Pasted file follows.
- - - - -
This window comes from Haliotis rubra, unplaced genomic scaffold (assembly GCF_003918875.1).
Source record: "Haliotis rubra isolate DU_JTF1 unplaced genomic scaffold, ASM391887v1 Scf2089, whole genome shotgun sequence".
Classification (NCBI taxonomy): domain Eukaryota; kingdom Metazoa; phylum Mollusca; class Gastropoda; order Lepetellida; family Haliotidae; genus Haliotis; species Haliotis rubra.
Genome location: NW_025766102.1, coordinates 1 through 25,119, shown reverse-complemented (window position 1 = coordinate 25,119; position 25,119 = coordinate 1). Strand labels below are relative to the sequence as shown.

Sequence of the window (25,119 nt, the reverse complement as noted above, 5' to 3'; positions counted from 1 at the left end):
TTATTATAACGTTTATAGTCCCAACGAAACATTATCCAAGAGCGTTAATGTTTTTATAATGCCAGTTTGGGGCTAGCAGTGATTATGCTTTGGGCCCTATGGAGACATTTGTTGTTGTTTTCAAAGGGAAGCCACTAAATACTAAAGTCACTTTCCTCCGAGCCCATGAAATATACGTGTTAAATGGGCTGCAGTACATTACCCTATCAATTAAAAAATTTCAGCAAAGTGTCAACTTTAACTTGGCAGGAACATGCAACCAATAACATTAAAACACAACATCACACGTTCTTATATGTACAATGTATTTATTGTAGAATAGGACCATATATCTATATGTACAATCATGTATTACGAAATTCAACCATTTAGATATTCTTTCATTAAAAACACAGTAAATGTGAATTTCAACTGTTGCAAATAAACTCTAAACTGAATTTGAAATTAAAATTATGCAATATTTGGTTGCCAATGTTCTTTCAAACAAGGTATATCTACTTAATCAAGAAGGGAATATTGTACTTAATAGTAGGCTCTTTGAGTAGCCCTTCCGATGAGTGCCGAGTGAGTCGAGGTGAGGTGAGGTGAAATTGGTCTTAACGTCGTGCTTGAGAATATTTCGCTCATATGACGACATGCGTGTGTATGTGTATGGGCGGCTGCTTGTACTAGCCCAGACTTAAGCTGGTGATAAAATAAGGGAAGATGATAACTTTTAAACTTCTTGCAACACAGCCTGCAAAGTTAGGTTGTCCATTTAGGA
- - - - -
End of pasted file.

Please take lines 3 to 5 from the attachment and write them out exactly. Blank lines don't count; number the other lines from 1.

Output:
Classification (NCBI taxonomy): domain Eukaryota; kingdom Metazoa; phylum Mollusca; class Gastropoda; order Lepetellida; family Haliotidae; genus Haliotis; species Haliotis rubra.
Genome location: NW_025766102.1, coordinates 1 through 25,119, shown reverse-complemented (window position 1 = coordinate 25,119; position 25,119 = coordinate 1). Strand labels below are relative to the sequence as shown.

Sequence of the window (25,119 nt, the reverse complement as noted above, 5' to 3'; positions counted from 1 at the left end):